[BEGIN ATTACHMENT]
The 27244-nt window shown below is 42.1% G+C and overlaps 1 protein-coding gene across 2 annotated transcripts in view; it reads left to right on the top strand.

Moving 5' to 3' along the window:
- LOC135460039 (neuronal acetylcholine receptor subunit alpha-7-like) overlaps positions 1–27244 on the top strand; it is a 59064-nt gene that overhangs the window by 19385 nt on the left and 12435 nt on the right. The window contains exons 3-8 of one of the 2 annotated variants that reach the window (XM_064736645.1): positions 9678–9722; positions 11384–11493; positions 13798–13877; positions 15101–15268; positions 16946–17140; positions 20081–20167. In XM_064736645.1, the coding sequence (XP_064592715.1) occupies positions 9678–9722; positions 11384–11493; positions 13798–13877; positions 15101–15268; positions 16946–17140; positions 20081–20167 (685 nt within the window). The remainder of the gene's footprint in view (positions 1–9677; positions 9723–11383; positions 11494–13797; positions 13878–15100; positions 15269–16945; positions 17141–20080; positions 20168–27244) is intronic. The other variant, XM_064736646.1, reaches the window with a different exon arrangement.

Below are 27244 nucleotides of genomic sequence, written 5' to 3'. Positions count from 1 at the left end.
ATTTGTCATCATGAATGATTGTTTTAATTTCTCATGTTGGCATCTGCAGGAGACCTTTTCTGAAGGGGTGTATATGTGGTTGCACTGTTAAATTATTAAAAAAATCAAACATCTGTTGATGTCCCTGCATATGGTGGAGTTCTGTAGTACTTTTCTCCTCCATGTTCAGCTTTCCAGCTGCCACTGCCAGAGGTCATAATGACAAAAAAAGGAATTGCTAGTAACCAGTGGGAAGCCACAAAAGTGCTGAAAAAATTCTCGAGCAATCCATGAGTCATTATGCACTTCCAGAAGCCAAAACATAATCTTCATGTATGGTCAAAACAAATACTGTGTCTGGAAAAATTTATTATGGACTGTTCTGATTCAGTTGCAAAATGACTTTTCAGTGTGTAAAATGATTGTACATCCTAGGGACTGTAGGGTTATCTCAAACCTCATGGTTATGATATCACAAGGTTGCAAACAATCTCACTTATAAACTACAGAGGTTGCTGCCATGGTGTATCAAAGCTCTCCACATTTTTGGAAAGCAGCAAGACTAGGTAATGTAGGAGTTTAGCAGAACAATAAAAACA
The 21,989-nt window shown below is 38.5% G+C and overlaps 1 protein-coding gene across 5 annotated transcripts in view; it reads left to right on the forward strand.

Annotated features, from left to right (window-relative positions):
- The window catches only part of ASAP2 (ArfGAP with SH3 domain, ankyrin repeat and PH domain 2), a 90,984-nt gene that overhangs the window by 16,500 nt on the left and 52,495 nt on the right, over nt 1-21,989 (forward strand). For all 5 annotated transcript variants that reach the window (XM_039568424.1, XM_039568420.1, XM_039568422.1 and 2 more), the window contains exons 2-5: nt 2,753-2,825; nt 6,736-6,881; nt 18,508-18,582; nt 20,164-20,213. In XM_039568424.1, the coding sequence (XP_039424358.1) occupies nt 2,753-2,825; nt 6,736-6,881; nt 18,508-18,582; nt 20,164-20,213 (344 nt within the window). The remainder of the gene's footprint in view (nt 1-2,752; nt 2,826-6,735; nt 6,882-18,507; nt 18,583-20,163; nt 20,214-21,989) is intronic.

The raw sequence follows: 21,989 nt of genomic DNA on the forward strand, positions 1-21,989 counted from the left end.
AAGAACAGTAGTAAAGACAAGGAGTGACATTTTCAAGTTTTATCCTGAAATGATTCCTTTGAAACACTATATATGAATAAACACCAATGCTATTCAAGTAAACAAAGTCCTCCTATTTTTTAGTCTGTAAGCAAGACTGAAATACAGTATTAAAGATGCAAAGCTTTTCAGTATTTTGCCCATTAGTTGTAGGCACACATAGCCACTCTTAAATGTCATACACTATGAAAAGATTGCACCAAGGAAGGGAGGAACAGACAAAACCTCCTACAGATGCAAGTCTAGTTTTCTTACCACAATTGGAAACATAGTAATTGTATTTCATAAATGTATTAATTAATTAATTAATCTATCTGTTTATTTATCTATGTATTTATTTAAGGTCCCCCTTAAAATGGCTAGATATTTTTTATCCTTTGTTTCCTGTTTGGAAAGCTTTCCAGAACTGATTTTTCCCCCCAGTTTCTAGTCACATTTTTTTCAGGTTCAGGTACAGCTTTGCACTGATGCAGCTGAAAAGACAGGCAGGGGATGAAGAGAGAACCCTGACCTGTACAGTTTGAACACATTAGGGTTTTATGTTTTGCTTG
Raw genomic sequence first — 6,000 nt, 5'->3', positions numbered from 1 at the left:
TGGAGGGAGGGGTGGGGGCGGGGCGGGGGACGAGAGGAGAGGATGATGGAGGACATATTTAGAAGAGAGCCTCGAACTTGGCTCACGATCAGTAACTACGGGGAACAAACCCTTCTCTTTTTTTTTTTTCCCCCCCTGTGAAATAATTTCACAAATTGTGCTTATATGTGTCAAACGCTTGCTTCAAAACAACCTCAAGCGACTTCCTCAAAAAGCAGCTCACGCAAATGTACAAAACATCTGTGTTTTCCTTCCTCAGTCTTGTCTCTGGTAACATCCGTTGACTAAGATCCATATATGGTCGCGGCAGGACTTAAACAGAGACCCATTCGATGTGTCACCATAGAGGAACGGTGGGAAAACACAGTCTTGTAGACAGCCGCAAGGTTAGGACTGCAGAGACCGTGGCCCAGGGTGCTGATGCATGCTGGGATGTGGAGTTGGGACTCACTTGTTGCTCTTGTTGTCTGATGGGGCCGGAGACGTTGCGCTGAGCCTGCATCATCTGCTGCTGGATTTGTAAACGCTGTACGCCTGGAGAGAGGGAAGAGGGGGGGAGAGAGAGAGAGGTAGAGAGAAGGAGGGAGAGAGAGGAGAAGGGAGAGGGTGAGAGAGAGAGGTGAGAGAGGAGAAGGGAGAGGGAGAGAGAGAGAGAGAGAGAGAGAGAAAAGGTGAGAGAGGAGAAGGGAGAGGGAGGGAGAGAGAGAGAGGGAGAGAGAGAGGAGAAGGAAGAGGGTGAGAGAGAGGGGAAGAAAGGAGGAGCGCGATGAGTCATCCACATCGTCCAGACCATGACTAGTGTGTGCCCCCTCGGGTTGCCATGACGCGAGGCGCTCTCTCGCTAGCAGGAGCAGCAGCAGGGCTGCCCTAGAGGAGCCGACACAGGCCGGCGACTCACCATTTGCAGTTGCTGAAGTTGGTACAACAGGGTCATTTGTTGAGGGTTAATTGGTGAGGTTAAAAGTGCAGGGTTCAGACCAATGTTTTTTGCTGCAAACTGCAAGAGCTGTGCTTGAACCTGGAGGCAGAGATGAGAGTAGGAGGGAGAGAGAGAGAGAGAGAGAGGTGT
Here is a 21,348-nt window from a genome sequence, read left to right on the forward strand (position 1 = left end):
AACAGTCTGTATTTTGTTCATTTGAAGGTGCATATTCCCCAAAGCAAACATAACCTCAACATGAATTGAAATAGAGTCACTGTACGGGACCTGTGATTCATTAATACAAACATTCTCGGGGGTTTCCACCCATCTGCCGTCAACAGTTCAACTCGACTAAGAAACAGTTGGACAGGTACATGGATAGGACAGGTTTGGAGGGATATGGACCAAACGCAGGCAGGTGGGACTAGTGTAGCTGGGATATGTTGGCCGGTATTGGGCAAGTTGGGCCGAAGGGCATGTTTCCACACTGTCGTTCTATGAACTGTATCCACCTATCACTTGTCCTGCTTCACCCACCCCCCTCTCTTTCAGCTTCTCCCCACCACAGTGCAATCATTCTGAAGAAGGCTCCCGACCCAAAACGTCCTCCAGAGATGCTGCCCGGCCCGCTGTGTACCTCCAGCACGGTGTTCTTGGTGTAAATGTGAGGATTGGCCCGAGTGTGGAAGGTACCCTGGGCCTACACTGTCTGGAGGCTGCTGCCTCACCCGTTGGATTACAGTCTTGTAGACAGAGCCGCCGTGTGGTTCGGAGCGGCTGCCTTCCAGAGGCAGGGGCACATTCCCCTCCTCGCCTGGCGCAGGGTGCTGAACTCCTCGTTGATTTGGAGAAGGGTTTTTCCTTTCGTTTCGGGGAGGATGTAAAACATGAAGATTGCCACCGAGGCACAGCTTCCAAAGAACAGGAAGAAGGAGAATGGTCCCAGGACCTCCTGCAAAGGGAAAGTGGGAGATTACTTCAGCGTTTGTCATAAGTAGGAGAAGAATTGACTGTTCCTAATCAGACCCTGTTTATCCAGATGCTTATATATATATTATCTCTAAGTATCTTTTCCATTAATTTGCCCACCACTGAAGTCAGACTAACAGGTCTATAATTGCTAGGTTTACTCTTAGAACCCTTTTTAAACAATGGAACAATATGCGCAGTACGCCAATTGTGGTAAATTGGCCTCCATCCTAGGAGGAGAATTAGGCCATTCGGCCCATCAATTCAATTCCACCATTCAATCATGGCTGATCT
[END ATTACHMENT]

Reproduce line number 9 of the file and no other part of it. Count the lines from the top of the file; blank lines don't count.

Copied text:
The raw sequence follows: 21,989 nt of genomic DNA on the forward strand, positions 1-21,989 counted from the left end.